Pokey LaFarge at Glasgow Art School
Blabber’n’Smoke first encountered Pokey LaFarge in 2009, playing solo in a small church hall during the Edinburgh Festival. Armed only with his guitar, a plastic kazoo, and his stentorian voice, he was a revelation with dynamite songs that harked back to pre-WWII America. He had a fantastic stage presence, to boot. Pretty soon Pokey was back on these shores only this time with his comrades, the South City Three, a striking combo who fleshed out the songs. They’re all master musicians themselves. Ryan Koenig soon became a crowd favourite, with his amazing harp solos and washboard routines.
It was somewhat gratifying to watch their elevation from small clubs to larger crowds — both here and in the States. Their hard work and sheer entertainment value is certainly reaping its rewards.
As the crowds grew so did Pokey’s vision, and three years ago he added a two-person horn section to the mix. Now, on the back of his debut album for Rounder Records, Something in the Water, the band has a drummer in tow. Matt Meyer is schooled in jazz and old-time country music. He adds a mighty sense of swing to the now-seven-piece band with the result that tonight was the raunchiest set we’ve so far seen from LaFarge.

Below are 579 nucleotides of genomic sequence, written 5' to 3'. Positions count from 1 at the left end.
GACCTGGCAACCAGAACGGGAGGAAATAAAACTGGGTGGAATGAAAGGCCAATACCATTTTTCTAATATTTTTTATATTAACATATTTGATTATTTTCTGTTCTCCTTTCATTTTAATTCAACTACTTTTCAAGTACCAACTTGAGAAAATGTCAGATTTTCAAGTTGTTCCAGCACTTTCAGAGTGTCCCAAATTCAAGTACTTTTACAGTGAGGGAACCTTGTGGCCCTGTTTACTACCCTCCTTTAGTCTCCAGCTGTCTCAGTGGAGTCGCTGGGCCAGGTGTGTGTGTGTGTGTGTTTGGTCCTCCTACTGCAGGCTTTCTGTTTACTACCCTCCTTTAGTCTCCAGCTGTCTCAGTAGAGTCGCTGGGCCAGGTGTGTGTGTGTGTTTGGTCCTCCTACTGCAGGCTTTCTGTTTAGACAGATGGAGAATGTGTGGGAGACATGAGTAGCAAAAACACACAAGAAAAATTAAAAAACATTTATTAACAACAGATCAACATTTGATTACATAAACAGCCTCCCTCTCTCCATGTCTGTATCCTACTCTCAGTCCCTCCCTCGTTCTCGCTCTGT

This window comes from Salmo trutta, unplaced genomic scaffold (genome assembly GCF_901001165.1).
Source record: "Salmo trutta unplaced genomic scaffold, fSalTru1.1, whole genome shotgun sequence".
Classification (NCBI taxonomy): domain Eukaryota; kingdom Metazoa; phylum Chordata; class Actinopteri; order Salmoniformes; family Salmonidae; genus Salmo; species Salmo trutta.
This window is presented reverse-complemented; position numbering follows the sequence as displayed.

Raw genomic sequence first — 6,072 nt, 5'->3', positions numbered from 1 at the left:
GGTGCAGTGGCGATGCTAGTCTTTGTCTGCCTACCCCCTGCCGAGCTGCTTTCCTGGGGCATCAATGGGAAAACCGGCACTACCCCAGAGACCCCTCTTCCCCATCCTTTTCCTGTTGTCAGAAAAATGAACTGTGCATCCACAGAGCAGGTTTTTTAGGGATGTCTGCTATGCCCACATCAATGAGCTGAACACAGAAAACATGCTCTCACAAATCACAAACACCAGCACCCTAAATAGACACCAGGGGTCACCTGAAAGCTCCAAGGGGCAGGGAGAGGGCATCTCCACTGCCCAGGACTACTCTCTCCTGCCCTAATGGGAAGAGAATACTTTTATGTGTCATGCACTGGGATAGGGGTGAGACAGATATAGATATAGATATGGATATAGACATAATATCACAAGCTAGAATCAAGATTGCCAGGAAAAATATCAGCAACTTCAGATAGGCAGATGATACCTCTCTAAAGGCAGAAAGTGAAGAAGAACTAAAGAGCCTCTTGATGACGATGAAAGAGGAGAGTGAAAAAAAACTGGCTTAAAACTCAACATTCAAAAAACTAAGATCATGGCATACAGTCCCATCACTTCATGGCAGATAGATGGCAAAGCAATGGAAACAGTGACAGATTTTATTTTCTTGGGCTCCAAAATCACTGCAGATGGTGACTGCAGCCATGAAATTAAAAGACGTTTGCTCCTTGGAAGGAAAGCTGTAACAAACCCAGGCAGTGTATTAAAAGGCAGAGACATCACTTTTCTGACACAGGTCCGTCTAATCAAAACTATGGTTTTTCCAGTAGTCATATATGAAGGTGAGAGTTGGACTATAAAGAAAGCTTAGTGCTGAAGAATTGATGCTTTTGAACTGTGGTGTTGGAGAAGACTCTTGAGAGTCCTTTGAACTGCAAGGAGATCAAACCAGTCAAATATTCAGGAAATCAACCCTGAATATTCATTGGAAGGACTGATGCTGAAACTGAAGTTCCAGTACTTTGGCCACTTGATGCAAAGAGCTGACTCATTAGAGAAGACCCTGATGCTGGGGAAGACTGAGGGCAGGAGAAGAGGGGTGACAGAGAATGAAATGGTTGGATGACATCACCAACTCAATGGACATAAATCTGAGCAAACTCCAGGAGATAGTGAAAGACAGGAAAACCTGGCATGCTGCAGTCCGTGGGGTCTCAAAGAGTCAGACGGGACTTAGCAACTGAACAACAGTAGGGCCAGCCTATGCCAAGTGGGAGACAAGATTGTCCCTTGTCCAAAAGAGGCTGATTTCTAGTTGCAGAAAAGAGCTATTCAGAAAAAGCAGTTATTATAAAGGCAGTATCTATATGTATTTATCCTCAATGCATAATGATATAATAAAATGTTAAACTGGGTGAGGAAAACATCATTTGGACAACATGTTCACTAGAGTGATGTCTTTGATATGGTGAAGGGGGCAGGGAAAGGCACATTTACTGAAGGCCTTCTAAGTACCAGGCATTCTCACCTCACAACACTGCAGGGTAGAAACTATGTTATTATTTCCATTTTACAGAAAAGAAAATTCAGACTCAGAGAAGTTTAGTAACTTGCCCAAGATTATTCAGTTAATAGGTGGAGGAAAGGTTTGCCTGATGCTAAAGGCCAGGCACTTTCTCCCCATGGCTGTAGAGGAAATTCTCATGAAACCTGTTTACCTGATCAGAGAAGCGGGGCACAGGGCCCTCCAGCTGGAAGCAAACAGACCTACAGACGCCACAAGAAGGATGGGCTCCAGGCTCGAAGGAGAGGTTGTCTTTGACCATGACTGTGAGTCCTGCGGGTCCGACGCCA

As is usual these days, the hall was packed as Pokey and the band powered their way through the set. From Dixieland jazz to jungle voodoo rhythms, they delivered several songs from the new album, with “Underground” a highlight. Meyer’s drums pushed the beat.
“Something in the Water” was vampish, and “Goodbye Barcelona”, with its Latin melody, turned into a sing-along with the audience. There was space aplenty for old favourites such as “La La Blues”, and Koenig still has his chance to show off his harp playing. His solos still got the biggest cheers of the night.
While LaFarge was on fire, hollering away and animated throughout, racing around the stage as his players soloed, he also displayed his sensitive side with a tender cover of Warren Zevon’s “Carmelita” — a nice surprise. His solo delivery of “Far Away”, again from the new album, was a superb first encore, and a fine reminder that he is as capable of writing ballads as he is at recreating the atmosphere of a Kansas City speakeasy.
First posted on Blabber’n’Smoke